However, what was great about Ulam's contribution to the field of research was ... his wit in naming it. He once remarked on its naming (non-linear science) saying that it is like "defining the bulk of zoology by calling it the study of 'non-elephant animals'" :-) Using this funny expression he simply stressed that both in mathematics and nature the nonlinear processes prevail!

See what has David K. Campbell (Boston University) said in his Lilienfeld Prize Lecture :

"FPU was a watershed problem: marked birth of nonlinear science (and computational physics/ ”experimental mathematics”) with its paradigms of  chaos, solitons, and patterns, and produced many specific insights into physical phenomena including ILMs, anomalous heat transport, and a deeper understanding of statistical mechanics. The FPU problem was, as Fermi remarked, quite a “little discovery.”

(Notes to myself: Borsuk-Ulam theorem: 
Ulam's Cardinals:
with Everett on Projective Algebra:
Both Françoise and her husband are buried with her French family in Montparnasse Cemetery in Paris.[69][70]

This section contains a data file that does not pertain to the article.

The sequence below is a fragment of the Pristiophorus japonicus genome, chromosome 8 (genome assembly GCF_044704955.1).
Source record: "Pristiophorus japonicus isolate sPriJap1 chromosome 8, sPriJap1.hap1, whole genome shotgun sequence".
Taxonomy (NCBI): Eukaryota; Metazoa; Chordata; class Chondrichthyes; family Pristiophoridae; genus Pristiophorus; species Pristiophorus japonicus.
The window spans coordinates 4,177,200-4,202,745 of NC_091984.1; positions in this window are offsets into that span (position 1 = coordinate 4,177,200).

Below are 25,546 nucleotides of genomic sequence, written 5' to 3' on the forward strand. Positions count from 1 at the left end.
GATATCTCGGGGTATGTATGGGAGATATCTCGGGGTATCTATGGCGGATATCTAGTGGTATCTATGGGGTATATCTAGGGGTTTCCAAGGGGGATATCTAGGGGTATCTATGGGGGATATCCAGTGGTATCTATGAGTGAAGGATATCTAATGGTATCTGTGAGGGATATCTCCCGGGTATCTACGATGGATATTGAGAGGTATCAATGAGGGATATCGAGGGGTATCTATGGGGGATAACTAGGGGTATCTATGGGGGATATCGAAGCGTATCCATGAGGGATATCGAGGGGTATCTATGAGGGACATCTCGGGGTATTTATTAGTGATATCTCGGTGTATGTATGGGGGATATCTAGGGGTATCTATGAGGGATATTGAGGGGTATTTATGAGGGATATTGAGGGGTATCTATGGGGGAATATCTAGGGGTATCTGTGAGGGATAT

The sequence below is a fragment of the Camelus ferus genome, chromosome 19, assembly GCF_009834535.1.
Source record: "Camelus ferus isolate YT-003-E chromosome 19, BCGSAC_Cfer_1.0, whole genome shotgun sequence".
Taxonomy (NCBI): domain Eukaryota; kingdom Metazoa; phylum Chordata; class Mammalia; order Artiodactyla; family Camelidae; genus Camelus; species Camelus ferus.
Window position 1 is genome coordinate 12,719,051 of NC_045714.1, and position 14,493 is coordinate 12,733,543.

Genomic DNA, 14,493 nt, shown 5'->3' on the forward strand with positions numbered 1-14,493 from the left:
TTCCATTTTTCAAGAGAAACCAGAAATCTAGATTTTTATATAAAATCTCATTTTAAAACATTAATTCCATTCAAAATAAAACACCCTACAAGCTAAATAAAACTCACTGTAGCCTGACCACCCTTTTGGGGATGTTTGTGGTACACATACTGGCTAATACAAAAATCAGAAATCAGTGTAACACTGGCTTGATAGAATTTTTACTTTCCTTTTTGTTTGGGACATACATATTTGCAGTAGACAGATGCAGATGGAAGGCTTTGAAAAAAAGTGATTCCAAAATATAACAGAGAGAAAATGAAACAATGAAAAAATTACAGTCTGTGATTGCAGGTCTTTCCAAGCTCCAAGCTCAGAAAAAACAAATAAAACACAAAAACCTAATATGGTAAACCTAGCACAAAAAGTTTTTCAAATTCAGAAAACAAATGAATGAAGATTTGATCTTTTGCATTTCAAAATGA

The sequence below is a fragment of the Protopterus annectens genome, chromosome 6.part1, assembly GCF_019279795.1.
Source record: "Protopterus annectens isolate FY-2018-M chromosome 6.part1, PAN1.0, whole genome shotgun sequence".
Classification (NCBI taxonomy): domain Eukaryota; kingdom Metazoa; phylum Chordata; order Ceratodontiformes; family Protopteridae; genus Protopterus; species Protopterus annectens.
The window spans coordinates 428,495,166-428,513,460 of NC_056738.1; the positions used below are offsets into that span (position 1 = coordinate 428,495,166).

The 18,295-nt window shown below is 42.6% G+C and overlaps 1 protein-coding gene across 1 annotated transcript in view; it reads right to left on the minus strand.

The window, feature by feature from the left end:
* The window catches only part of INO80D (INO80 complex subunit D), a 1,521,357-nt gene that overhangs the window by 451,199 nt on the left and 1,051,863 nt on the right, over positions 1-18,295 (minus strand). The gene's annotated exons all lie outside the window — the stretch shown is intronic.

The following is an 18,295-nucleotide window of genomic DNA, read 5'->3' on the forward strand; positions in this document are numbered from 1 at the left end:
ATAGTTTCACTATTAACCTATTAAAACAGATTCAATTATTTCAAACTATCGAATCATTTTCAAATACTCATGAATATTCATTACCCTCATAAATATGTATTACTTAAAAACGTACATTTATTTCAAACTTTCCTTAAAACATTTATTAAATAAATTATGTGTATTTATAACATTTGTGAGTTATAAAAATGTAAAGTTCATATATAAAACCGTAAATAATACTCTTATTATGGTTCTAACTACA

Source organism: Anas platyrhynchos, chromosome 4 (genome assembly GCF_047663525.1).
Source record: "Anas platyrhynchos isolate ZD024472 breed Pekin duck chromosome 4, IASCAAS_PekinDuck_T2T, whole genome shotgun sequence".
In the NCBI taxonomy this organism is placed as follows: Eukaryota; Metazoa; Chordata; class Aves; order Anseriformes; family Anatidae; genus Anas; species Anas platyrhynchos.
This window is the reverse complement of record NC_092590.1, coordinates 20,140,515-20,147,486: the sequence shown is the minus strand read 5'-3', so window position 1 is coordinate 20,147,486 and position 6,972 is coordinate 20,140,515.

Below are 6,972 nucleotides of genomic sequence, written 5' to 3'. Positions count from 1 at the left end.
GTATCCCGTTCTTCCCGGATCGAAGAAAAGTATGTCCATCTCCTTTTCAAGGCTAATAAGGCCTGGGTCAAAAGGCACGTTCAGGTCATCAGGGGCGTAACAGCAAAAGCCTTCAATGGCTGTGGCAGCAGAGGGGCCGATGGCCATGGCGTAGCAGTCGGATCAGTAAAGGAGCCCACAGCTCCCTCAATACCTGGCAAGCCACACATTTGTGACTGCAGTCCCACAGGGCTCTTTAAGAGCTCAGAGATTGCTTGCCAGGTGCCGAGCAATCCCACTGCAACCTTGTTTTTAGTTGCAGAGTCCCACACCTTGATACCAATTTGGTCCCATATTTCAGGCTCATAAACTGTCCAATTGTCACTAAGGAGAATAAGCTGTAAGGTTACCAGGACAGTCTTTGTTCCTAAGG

More to come - Stay tuned ...

Saturday, October 29, 2016

Chinese Painting and Thought - A Different Perspective ...

In one of my last visits to "Shakespeare and Company" bookstore in Paris (I wrote about it here before), a small, inconspicuous book, almost by chance, found itself in my hands. "Existence. A Story" by David Hinton. David is a poet and renown translator of Chinese poetry. The book sheds light on the experiences that are so often ignored by our proud (yet frequently blind) Western tradition... What is amazing for me, is that on the deepest level, as you could find in my previous post about Kabbalah, it is not that bad - we also have some amazing traditions touching the essence of everything ... But, for some reasons, that awareness of existence is much more prevalent in Chinese thought and art than in ours ...